A Simple Linux ELF Runtime Crypter Using memfd_create Syscall
"Even for Elves, they were stealthy little twerps. They'd taken our measure before we'd even seen them." — Marshall Volnikov Last month I wrote a post about the memfd_create syscall and left some ideas in the end. Today I’m here to show an example of such ideas implemented in an ELF runtime crypter (kinda lame, I know but good for this demonstration).
What is it? Glad you asked.
Executing ELF binary files from memory with memfd_create syscall
Something that always fascinated me was running code directly from memory. From Process Hollowing (aka RunPE) to PTRACE injection. I had some success playing around with it in C in the past, without using any of the previous mentioned methods, but unfortunately the code is lost somewhere in the forums of VXHeavens (sadly no longer online) but the code was buggy and worked only with Linux 32bit systems (I wish I knew about shm_open back then, which is sort of an alternative for the syscall we are using in this post, mainly targeting older systems where memfd_create is not available).
So I decided to port my Linux.Liora (https://github.com/guitmz/go-liora) Go infector to Win32 and it worked great. Minor tweaks were needed in the code, you can run a diff between both and check it out.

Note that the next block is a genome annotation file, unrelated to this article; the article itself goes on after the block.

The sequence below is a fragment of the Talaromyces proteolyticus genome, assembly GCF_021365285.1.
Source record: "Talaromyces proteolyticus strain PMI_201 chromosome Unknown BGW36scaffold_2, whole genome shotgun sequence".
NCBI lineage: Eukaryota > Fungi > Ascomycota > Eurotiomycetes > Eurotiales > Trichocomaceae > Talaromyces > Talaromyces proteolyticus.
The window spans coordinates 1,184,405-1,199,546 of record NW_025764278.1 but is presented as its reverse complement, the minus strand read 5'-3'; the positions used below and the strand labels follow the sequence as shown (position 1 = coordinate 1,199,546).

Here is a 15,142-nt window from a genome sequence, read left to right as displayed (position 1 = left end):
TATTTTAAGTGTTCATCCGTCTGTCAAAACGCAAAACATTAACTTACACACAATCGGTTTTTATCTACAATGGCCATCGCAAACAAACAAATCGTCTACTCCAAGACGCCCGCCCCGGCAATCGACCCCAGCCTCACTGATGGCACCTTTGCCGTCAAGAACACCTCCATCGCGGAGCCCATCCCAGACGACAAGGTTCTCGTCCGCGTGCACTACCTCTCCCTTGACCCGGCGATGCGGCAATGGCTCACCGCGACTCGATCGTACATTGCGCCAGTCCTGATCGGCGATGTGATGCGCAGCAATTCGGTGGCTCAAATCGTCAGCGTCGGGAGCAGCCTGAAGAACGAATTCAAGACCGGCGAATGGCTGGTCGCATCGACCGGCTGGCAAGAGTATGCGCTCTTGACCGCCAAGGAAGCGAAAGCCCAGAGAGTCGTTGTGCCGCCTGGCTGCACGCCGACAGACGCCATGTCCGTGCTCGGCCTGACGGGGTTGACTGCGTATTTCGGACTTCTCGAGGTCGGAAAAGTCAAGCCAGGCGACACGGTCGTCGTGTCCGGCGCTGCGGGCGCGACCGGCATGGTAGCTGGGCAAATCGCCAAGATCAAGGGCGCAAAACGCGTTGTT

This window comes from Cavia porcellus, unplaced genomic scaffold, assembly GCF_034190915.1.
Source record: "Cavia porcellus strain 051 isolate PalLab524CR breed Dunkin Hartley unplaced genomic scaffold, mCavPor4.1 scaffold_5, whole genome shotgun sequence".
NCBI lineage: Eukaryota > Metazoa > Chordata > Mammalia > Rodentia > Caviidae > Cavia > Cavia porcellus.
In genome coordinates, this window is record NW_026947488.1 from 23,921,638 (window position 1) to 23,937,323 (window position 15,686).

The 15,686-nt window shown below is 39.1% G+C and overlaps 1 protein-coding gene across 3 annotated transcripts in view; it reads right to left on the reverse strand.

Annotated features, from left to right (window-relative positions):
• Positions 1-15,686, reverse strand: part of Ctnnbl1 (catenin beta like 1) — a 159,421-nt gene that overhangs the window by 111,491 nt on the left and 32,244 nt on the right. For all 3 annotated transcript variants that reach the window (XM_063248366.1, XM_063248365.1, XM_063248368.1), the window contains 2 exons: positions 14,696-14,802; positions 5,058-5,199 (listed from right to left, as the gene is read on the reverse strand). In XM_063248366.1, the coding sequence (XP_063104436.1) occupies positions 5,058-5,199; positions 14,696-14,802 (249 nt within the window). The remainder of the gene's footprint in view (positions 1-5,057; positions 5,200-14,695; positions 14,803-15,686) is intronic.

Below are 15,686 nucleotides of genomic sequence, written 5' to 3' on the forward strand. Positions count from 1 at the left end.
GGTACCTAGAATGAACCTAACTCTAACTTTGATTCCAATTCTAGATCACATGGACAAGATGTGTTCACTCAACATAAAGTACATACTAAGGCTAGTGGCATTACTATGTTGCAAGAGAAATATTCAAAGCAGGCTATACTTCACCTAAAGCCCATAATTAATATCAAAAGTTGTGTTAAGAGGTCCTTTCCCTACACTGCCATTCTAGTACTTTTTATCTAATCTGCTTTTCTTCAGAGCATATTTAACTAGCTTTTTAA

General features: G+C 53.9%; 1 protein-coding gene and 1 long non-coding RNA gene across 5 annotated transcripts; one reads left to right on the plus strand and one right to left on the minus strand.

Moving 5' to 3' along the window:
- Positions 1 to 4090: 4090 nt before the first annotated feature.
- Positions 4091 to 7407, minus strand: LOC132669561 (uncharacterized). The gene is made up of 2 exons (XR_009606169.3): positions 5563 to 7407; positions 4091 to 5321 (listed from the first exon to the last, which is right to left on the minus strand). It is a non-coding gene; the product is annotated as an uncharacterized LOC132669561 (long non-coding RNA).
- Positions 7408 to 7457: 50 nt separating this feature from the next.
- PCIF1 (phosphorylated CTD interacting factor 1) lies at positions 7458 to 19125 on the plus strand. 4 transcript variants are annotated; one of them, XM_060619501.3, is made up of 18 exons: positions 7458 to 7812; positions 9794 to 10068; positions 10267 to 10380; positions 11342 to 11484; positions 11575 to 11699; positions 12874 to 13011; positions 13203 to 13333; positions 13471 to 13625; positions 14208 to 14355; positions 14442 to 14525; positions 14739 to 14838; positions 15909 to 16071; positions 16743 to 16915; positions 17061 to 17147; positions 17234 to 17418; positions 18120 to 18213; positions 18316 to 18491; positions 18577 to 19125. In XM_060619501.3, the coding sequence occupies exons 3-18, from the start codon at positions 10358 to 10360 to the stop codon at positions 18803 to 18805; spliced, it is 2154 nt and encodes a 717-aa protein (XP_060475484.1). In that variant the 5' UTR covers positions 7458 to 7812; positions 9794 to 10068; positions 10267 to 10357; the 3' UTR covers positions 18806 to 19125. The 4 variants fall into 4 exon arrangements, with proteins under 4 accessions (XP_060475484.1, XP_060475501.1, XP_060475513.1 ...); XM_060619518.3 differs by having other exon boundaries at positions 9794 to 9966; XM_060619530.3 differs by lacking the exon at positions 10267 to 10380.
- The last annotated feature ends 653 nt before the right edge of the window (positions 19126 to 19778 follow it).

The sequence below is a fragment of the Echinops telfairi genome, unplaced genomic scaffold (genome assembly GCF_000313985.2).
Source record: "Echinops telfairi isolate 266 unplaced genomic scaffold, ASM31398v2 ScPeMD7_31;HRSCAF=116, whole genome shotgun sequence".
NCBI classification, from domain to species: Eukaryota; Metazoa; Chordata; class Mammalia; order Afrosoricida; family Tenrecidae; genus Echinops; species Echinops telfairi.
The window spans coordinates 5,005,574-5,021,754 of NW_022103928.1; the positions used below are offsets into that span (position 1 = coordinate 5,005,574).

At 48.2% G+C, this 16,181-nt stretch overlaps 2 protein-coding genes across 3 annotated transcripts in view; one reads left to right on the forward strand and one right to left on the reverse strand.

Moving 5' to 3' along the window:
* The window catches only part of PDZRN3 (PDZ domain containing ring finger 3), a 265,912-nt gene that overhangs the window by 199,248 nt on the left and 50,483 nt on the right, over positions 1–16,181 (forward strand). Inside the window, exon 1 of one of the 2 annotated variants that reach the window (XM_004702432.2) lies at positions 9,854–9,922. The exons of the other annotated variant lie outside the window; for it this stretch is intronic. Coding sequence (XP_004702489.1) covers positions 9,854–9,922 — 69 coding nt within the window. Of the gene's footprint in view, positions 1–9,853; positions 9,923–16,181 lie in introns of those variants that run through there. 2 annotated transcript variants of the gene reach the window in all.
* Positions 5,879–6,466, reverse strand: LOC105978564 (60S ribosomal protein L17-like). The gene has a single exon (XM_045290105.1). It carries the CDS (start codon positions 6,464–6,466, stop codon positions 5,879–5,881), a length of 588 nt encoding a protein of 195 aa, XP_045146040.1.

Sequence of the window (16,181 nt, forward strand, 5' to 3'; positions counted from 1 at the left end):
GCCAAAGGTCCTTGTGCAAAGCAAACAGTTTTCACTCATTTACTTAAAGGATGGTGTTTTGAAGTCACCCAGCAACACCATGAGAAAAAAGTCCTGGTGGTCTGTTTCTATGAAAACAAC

EDIT: Fixed the PE verification routine, it checks for a proper PE file now. Thanks hh86!
/* * Win32.Liora.B - This is a POC PE prepender written in Go by TMZ (2015). * * Win32.
So this guy asks me in a job interview last week “Have you ever developed in Go?” and well what’s best to learn a language than writting a prepender (probably a lot of things but don’t kill my thrill)?
There you have it, the probably first ever binary infector written in GoLang (SPTH LIP page “outdately” confirms that).
Basically a port from my Linux.Zariche ‘cause my life is in a hurry.
Vala is an object-oriented programming language with a self-hosting compiler that generates C code and uses the GObject system. Vala is syntactically similar to C# and and rather than being compiled directly to assembly or to another intermediate language, Vala is source-to-source compiled to C, which is then compiled with a platform’s standard C compiler, such as GCC.
You can also create VAPI files which are basically native C (not C++) functions you can import to Vala code (I will show an example later).